Do Realtors filing Chapter 7 Bankruptcy in Arizona get to keep their commission?

Given the way the economy has been shaken up, it’s totally reasonable to assume that realtors need to worry. When houses aren’t moving, banks are on the fence about lending and contractors are fighting to stay above water; things look fairly grim for an industry that has been unzipped.

That’s not to say that navigating these rough economic waters is impossible.

Some folks have been able to stay afloat in spite of the problems plaguing their industry, but for many it’s not that easy. Naturally, the question eventually surfaces where people asked if Realtors filing for Bankruptcy are allowed to keep their commissions.

When Tom was asked about Realtors being able to keep their commissions in the midst of their Arizona Chapter 7 Bankruptcy, he replied with the following:

Maybe, maybe not.

The analytical framework is understood by most experienced Arizona bankruptcy lawyers, because a lot of our clients over the last three decades that we’ve worked have been realtors.

Here’s the Reader’s Digest version of the story: maybe you get to keep the real estate commission you receive after you file your bankruptcy, and maybe you don’t.


Just kidding.

The statute that controls is 11 USC 541, Property of the Estate. Remember that when any bankruptcy is filed, an estate comes into existence automatically, and the important exception to property of the estate in a Chapter 7 is “except such as are earnings from services performed by and individual debtor after the commencement of the case”.

Courts have held that the earnings exception applies only to earnings generated by services personally performed by the individual debtor post petition, and NOT to invested capital, accounts receivable, goodwill, employment contracts with the firm’s staff, client relationships, fee agreements, and so on.

Cut to the chase: if you did a bunch of work on a real estate deal prior to filing your Chapter 7 bankruptcy in Arizona, and you list your real estate contracts as assets AS YOU ARE REQUIRED TO DO in your schedules, you may:

-get a Chapter 7 trustee who demands 100% of your commissions received post-petition, that were based on pre-petition contracts;

-get a Chapter 7 trustee who understands that a commission that was partly earned pre-petition and partly post-petition should be pro-rated because it’s partly property of the debtor and partly property of the bankruptcy estate;

-get a trustee who doesn’t care what the facts are or the law is, he wants your commissions and he means now.

If you get a smart trustee who understands the law well, or a smart trustee lawyer, there will be a discussion in which In re Wu, 173 B.R. 411, figures prominently.

In re Wu tells us that an “all or nothing” analysis is probably not correct, and that it’s difficult to precisely determine the amounts that are property of the estate, and that legal proceedings to make that determination can take years and cost a lotta dough.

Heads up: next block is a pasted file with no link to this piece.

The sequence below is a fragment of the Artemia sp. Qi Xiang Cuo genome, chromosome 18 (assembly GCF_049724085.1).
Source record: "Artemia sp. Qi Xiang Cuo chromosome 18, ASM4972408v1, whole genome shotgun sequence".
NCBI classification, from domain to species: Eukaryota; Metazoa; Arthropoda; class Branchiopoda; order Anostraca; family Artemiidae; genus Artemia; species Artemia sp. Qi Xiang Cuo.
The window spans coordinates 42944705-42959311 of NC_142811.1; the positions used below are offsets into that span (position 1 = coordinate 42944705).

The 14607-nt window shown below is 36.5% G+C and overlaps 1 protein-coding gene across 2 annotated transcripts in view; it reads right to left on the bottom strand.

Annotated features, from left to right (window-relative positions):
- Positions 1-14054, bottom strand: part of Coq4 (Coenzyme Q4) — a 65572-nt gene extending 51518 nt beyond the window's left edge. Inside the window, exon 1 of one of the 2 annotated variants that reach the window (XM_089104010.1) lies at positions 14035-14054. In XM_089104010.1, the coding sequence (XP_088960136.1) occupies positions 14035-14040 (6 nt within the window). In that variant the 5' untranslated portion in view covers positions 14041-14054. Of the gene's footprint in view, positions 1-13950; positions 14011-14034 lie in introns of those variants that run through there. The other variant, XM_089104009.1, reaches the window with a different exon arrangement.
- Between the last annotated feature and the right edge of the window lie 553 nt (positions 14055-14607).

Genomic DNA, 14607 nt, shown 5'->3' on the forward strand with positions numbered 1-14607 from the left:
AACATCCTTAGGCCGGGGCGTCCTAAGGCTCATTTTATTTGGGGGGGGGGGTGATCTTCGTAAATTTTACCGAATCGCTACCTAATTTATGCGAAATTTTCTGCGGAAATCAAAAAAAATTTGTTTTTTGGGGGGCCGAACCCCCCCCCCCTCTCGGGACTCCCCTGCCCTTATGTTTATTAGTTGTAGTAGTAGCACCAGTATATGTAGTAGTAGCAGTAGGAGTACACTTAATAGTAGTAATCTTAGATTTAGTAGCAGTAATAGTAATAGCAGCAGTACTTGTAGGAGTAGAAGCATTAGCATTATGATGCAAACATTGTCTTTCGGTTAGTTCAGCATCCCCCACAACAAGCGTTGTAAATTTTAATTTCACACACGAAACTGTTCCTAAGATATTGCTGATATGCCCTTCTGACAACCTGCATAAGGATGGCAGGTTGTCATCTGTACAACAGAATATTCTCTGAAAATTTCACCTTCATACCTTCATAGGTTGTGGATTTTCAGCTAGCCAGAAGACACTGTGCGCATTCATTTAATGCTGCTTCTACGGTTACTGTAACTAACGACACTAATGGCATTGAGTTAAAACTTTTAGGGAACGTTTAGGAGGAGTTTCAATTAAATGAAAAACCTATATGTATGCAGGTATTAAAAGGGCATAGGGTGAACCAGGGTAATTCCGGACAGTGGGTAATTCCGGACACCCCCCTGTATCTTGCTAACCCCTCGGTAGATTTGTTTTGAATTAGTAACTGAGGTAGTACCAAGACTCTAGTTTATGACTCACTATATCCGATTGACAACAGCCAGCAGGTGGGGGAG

Enter smart trustees and smart counsel for trustees.

Your best friends.

They don’t want to torture you without necessity. They just want to do their job and get the dough that belongs to the estate over to creditors, which means extracting it from you, the debtor.

But if a realtor has not decided to go on vacation for six months prior to filing, which might have the effect of making the means test pretty easy, and letting cases close pre-petition and living off those commissions pre-petition, and then filing a Chapter 7 bankruptcy, the realtor will need to list the outstanding contracts in the bankruptcy schedules as an asset, and take his chances (or, of course, her chances) on the precise nature of the trustee or his lawyer in the case.

The best result that’s available is when the trustee is smart, knows the caselaw, and says if you kept hourly records, we can pro-rate the commission based on pre and post petition hours.

Or if you didn’t keep time records, and there’s clear evidence that you were doing work (your daytimer shows all the meetings you had both pre and post), then maybe you prorate based on the number of days prepetition and post, after the contract was signed.

Recently I watched a smart trustee (who’s also a pretty tough customer) ask a realtor with a smile, “I see that you received a seven thousand dollar commission two days after your filed your Chapter 7 bankruptcy; that was already in the hopper when you filed, wasn’t it?”

The debtor’s lawyer was clueless about the reason for the question, and about what was about to happen.

But it wasn’t good for his client.

If you’re a lawyer and want to figure out how the analysis goes for realsies, just plug In re Wu into and you’ll be able to wander through cases to your heart’s content. And the State Bar of Arizona GIVES to Arizona lawyers for My Favorite Price!

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